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Trends in e-cigarette use in England

UK Government should refuse to implement Article 20 of the TPD in light of PHE report

The UK’s primary Public Health agency, Public Health England, recently published its review of ecigs in the UK. Its findings are now common knowledge, and, frequently in that document, Article 20 of the Tobacco Products Directive due for implementation in May 2016 is criticised. We call on the Department of Health and the UK Government to refuse to implement Article 20, as it will certainly result in nett harm to UK Public Health by preventing the uptake of effective ecigs by current smokers.

PLEASE SIGN AND SHARE THIS PETITION THANK YOU

https://www.change.org/p/uk-department-of-health-jane-ellison-uk-government-should-refuse-to-implement-article-20-of-the-tpd-in-light-of-phe-report?recruiter=419714218&utm_source=share_petition&utm_medium=copylink

Fight for your right to Vape in the UK!

  • First off go to this page here and type in your post code, it will find all your local Politicians that can be contacted via email and automatically creates a standard email for you.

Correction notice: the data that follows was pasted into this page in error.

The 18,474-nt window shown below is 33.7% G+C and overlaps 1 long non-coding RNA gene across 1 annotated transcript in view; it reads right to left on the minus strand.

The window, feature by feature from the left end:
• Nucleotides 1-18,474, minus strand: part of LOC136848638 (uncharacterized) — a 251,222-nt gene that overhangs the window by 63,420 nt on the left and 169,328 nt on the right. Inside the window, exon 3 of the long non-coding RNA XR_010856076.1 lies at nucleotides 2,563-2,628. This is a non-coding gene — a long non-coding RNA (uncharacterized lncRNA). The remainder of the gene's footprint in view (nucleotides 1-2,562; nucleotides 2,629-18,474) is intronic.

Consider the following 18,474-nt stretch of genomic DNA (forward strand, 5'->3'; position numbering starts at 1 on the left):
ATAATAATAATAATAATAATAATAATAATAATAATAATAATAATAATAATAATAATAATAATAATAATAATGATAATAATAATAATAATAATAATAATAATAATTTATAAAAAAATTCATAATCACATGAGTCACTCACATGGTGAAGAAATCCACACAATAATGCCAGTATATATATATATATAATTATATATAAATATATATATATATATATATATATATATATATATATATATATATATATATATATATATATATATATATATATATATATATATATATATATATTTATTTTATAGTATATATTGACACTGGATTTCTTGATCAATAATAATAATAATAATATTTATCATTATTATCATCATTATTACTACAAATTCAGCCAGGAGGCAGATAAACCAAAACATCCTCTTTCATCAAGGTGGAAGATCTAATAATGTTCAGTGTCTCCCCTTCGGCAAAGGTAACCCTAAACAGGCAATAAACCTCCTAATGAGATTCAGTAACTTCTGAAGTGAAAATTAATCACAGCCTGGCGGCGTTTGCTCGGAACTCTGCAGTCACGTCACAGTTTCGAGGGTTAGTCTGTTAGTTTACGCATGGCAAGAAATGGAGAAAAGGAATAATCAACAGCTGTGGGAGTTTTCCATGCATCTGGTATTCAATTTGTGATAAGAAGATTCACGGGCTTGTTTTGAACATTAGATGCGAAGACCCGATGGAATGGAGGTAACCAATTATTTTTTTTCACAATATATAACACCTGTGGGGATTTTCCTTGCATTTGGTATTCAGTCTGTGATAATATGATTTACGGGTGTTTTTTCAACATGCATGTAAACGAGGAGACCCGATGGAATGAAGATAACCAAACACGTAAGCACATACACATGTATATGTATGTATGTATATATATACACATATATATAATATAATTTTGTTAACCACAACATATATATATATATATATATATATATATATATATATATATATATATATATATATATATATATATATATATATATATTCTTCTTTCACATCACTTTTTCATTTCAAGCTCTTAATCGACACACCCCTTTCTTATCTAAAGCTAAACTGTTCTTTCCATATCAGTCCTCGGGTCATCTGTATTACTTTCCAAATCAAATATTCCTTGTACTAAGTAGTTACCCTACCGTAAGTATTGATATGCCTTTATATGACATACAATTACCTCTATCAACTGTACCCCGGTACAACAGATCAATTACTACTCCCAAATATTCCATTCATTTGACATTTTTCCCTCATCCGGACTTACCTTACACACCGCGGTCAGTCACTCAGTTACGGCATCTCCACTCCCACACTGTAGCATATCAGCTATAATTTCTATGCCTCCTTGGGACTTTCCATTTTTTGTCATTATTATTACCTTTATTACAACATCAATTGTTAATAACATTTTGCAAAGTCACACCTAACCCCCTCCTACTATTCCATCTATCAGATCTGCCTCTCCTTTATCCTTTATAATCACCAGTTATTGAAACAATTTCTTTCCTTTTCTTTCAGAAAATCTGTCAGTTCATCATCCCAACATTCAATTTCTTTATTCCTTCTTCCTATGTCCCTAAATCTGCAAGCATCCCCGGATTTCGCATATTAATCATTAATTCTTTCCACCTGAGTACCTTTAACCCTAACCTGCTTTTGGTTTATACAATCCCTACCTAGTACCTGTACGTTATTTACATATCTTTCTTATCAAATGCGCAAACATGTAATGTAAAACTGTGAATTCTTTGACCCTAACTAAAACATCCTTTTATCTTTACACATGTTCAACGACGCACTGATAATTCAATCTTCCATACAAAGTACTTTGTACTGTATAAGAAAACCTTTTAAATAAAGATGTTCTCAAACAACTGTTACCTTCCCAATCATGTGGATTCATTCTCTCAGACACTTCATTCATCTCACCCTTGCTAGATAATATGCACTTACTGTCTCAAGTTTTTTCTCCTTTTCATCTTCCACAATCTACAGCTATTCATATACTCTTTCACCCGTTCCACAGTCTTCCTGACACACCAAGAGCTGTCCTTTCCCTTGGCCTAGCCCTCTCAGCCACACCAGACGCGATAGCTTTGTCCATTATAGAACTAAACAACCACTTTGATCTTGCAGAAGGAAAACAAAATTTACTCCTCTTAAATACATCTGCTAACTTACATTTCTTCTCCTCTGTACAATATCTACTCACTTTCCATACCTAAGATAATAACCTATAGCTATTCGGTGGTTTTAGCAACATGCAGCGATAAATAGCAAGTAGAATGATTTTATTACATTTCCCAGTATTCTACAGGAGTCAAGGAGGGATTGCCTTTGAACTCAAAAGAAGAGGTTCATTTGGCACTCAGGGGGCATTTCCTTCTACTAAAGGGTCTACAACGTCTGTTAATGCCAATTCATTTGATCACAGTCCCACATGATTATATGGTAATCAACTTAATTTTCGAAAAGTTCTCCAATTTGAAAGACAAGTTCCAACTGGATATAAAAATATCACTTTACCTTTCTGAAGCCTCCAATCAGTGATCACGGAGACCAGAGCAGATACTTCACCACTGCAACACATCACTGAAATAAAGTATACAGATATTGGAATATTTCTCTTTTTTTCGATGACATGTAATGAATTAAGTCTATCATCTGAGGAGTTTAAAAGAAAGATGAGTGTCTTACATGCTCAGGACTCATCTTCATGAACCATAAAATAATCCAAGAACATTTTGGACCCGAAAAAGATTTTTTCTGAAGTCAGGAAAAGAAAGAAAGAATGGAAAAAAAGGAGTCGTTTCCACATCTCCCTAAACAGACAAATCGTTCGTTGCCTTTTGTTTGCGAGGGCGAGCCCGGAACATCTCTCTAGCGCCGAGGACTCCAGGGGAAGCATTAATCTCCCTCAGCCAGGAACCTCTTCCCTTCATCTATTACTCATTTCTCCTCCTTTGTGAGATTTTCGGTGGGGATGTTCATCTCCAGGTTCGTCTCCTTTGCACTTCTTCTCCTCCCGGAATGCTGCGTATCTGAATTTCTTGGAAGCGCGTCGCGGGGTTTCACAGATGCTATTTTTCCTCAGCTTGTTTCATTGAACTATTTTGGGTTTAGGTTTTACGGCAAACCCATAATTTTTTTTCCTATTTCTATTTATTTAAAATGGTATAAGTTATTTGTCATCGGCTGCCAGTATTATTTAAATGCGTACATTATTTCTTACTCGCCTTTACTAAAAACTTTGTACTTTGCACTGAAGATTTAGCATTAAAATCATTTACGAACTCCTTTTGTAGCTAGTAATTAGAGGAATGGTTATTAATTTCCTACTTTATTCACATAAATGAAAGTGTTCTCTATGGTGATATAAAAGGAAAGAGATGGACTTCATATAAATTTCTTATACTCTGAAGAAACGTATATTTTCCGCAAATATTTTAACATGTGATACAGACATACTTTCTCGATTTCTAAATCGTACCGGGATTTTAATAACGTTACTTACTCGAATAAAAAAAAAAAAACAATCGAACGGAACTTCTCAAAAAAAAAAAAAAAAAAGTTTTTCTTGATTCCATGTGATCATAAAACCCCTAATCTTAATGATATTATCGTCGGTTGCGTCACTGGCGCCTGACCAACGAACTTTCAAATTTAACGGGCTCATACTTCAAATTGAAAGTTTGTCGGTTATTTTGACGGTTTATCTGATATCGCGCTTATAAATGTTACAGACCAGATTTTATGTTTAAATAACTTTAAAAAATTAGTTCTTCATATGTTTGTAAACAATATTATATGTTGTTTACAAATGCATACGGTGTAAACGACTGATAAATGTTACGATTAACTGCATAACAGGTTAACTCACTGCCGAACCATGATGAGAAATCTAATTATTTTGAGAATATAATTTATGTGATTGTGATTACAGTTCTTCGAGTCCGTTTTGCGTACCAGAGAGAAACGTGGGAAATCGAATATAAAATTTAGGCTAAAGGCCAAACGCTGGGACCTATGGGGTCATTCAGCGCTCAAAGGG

• Now you are going to have to enter text detailing why you are contacting them and what your expectations are, the following should hopefully give you a good starting point, full credit goes to Clive Bates Blog

What to say

It is important that you write in your own words, based on your own experience and express your own views.  I must stress this – authenticity really matters.
A good letter to an MP or MEP might have the following main components:
  1. About you and your experience – eg. have you tried to quit smoking? What effect has vaping had on you? What experience have you had of e-cigarettes? What you think of the threshold e-liquids?
  2. Why you think what is proposed will be bad, especially if it is bad for you personally
  3. What you think should be done, and what you would like them personally to do